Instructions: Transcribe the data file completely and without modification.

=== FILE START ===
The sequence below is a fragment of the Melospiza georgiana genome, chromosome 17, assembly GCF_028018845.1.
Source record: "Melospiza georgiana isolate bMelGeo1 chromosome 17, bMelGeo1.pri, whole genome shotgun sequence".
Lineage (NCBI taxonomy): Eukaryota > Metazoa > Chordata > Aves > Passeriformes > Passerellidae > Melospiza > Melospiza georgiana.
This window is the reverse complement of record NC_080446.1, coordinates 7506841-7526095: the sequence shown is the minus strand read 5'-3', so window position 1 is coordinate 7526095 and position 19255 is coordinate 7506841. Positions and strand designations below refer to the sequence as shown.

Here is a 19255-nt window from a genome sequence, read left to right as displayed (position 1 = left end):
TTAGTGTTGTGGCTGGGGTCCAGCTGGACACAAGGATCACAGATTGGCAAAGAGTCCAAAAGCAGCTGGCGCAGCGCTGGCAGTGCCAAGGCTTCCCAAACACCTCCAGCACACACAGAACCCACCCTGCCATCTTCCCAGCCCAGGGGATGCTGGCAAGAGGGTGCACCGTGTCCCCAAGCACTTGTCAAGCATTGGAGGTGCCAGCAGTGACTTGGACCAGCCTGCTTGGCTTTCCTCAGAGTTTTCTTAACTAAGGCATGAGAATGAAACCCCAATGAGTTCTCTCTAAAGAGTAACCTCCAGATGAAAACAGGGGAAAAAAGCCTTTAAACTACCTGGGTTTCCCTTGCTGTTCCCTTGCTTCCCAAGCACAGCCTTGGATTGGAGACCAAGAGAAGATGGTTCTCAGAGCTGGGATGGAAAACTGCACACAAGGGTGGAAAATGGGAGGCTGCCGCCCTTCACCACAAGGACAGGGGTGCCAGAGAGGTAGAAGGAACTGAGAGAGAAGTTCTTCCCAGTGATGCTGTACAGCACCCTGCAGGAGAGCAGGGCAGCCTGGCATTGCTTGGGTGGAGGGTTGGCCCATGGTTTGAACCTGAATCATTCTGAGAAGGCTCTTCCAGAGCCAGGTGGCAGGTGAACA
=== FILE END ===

The sequence below is a fragment of the Melospiza georgiana genome, chromosome 17, assembly GCF_028018845.1.
Source record: "Melospiza georgiana isolate bMelGeo1 chromosome 17, bMelGeo1.pri, whole genome shotgun sequence".
Lineage (NCBI taxonomy): Eukaryota > Metazoa > Chordata > Aves > Passeriformes > Passerellidae > Melospiza > Melospiza georgiana.
This window is the reverse complement of record NC_080446.1, coordinates 7506841-7526095: the sequence shown is the minus strand read 5'-3', so window position 1 is coordinate 7526095 and position 19255 is coordinate 7506841. Positions and strand designations below refer to the sequence as shown.

Here is a 19255-nt window from a genome sequence, read left to right as displayed (position 1 = left end):
TTAGTGTTGTGGCTGGGGTCCAGCTGGACACAAGGATCACAGATTGGCAAAGAGTCCAAAAGCAGCTGGCGCAGCGCTGGCAGTGCCAAGGCTTCCCAAACACCTCCAGCACACACAGAACCCACCCTGCCATCTTCCCAGCCCAGGGGATGCTGGCAAGAGGGTGCACCGTGTCCCCAAGCACTTGTCAAGCATTGGAGGTGCCAGCAGTGACTTGGACCAGCCTGCTTGGCTTTCCTCAGAGTTTTCTTAACTAAGGCATGAGAATGAAACCCCAATGAGTTCTCTCTAAAGAGTAACCTCCAGATGAAAACAGGGGAAAAAAGCCTTTAAACTACCTGGGTTTCCCTTGCTGTTCCCTTGCTTCCCAAGCACAGCCTTGGATTGGAGACCAAGAGAAGATGGTTCTCAGAGCTGGGATGGAAAACTGCACACAAGGGTGGAAAATGGGAGGCTGCCGCCCTTCACCACAAGGACAGGGGTGCCAGAGAGGTAGAAGGAACTGAGAGAGAAGTTCTTCCCAGTGATGCTGTACAGCACCCTGCAGGAGAGCAGGGCAGCCTGGCATTGCTTGGGTGGAGGGTTGGCCCATGGTTTGAACCTGAATCATTCTGAGAAGGCTCTTCCAGAGCCAGGTGGCAGGTGAACA